Pharma and Healthcare
Pharmaceutical counterfeiting, tampering, and diversion—the three biggest threats to the integrity of the global drug supply—are escalating. The advent of inexpensive and sophisticated imaging technologies and the growth of Internet sales and distribution channels provide criminals with the means to make convincing fakes with little training or capital. The high prices and brand recognition commanded by well-known drugs provide motives for criminals to shift their business away from trafficking in street drugs, which can be less profitable and riskier, to fake‘legitimate’ drugs. Aside from undermining the profitability and brand integrity of major companies, pharmaceutical fraud has the potential to contribute to a world health crisis, endangering the lives of millions of people who rely on the authenticity of prescription and over-the-counter (OTC) drugs.
Fighting the Problem
The types of frauds such as counterfeiting, tampering, and diversion demands a new mindset for drug manufacturers and regulators alike: they must recognize the need to treat pharmaceutical packaging like a valuable currency, and secure it with robust security and authentication features.
To generate the best solution, authentication solution providers should use ISO 12931 to consider all appropriate technologies and match the best features and techniques with their customers’ particular challenges. In many cases, only a combination of technologies will meet customer requirements. While it is difficult to establish specific rules across various challenges and issues, strategies that incorporate an amalgamation of overt, covert, and forensic security technologies provide the most functionality to deliver the optimal level of authentication.An ideal solution must include a phygital solutions providing authentication and supporting traceability (see figure: FMD directive)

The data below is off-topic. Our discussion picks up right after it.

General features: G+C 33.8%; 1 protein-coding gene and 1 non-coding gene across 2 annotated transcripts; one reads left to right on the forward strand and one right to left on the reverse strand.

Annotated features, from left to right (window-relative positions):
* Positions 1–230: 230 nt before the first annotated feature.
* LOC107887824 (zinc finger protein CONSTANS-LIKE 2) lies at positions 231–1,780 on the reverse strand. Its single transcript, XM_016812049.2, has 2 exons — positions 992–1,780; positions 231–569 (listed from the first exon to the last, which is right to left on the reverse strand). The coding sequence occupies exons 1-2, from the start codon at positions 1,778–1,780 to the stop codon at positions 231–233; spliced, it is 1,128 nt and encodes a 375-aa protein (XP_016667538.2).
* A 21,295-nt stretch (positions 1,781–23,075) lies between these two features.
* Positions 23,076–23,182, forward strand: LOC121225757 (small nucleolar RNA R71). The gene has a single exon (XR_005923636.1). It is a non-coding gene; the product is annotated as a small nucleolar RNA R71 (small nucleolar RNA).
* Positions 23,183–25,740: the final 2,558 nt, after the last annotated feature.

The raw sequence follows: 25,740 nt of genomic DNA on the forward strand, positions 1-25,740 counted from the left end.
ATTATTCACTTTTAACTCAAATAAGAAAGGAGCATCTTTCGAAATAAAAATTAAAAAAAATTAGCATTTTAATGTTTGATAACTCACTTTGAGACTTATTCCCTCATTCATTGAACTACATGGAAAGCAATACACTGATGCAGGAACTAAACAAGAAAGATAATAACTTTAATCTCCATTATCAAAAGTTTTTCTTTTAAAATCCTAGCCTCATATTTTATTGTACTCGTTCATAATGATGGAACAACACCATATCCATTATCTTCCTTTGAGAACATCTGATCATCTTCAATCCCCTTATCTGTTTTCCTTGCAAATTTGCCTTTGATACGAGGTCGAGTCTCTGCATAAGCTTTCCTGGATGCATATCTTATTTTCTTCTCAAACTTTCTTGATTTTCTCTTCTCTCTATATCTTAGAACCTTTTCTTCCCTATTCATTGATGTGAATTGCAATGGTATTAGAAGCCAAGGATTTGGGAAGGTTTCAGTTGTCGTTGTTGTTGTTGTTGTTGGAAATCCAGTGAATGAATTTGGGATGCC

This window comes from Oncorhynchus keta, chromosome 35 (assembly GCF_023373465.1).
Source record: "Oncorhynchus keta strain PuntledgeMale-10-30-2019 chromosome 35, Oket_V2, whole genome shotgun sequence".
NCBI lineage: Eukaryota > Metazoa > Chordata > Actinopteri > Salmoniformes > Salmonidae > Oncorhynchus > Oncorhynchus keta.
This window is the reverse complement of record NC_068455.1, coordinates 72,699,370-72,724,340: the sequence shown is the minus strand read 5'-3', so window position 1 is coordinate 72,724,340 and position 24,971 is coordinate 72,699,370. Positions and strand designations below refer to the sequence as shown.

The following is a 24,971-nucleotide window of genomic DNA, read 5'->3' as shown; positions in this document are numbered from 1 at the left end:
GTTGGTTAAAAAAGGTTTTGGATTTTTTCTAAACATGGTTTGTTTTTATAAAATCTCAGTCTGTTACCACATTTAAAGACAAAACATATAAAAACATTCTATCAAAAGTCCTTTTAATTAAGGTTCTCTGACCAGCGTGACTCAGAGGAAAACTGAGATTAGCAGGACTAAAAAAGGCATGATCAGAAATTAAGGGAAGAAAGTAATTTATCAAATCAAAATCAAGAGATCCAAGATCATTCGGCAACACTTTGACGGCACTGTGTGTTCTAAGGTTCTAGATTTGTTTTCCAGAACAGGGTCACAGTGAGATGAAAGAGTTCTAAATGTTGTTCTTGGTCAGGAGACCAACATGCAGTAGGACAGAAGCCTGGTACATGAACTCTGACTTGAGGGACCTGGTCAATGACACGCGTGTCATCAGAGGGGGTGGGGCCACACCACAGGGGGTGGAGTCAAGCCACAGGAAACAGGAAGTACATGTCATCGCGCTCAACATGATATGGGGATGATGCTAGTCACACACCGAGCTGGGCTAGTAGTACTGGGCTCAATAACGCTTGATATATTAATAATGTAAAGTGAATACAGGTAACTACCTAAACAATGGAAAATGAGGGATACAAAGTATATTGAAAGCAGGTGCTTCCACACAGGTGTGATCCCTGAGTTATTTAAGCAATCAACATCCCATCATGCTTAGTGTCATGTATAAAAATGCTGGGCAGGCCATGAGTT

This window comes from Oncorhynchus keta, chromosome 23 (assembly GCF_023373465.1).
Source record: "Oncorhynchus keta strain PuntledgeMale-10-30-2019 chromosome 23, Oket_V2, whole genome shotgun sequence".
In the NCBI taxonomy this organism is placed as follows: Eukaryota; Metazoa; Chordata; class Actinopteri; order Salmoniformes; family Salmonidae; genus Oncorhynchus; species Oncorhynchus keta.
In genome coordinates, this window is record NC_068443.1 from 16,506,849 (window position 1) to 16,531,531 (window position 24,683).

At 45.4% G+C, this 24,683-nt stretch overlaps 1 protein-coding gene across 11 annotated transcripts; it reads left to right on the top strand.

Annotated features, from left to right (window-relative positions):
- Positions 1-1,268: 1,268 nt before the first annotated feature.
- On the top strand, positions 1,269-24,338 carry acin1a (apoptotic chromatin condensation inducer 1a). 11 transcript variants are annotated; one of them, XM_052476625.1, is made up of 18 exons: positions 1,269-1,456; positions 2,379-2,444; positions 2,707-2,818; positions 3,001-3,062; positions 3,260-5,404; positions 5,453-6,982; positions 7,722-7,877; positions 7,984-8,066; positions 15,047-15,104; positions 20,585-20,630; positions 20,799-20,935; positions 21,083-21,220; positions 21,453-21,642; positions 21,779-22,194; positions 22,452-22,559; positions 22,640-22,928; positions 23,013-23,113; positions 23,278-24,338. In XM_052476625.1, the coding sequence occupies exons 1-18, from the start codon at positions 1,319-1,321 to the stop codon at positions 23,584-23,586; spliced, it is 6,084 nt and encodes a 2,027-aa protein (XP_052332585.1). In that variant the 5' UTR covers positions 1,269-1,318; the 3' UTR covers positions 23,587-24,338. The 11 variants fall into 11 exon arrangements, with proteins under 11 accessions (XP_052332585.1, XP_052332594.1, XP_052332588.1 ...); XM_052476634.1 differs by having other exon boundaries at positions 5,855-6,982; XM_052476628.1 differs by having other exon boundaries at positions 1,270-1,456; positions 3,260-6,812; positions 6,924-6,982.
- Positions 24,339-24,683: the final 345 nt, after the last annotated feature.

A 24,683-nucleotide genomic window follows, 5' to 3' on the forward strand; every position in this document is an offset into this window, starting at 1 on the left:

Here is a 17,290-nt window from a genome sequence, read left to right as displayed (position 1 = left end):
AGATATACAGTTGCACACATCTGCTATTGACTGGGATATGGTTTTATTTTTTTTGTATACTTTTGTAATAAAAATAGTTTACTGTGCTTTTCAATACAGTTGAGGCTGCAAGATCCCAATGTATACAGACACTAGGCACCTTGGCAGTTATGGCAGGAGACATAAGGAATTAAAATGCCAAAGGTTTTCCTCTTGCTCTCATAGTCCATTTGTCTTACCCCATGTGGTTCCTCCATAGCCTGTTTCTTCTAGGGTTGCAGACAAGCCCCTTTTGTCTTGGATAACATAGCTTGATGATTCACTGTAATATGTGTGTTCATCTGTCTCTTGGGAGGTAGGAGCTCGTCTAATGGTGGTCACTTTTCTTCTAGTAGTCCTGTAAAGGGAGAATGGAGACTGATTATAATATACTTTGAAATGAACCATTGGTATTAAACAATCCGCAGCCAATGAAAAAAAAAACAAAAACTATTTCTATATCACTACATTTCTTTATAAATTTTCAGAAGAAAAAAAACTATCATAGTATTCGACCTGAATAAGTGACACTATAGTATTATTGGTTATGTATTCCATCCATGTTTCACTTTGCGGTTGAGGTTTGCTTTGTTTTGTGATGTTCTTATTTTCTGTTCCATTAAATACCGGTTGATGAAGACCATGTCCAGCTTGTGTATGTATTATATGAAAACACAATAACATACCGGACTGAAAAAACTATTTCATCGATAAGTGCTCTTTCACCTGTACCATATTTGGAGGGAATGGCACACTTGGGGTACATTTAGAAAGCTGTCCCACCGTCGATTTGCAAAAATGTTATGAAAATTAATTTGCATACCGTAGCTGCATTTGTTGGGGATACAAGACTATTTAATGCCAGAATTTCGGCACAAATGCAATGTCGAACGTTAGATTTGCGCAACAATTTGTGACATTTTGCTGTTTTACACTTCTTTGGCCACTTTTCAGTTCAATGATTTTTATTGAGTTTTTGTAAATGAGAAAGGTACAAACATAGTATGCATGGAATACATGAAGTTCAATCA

Layers of Security
The authentication solutions must incorporate overt and tamper-evident, covert, forensic, digital tracking, and analytical features and techniques for multiple layers of authentication.
Overt technologies are designed to be easily recognizable but difficult for counterfeiters to replicate. They deliver unique visual features that a consumer can easily validate in a point-of-sale environment with the tools they carry with them every day—their eyes. These features include inks, holograms, labels, and tamper-evident seals and provide the first layer of protection against the fraudulent use of a product
Covert technologies contain hidden features that are not visible to the human eye and can only be detected with commercially available microscopes or specialized readers, making them ideal for second level field investigators looking for an added degree of certainty in the authentication process. Covert solutions can be incorporated into products along with overt authentication solutions or can function on a standalone basis to protect against counterfeiting.
A hospital worker concerned about a potential simulation of packaging may not have time to send a questioned drug out for third-party analysis. A covert feature can provide a field investigator (such as a hospital security officer) an additional level of assurance that a product is authentic (or verifiable cause for concern that it is not).
Current technology features a broad spectrum of covert authentication solutions that varies from machine readable technology and micro-text.
Track-and-Trace Digital Technologies
Digital-authentication solutions provide actionable intelligence to brand owners through electronic means so that they can pinpoint unauthorized sellers on the internet, track-and-trace products through the distribution chain, and remotely authenticate a product anywhere and anytime by scanning a product label with a smartphone or by entering a code into a computer. A robust digital-authentication program can help prevent fake drugs from entering the supply chain, providing a key complement to the benefits of overt and covert technologies.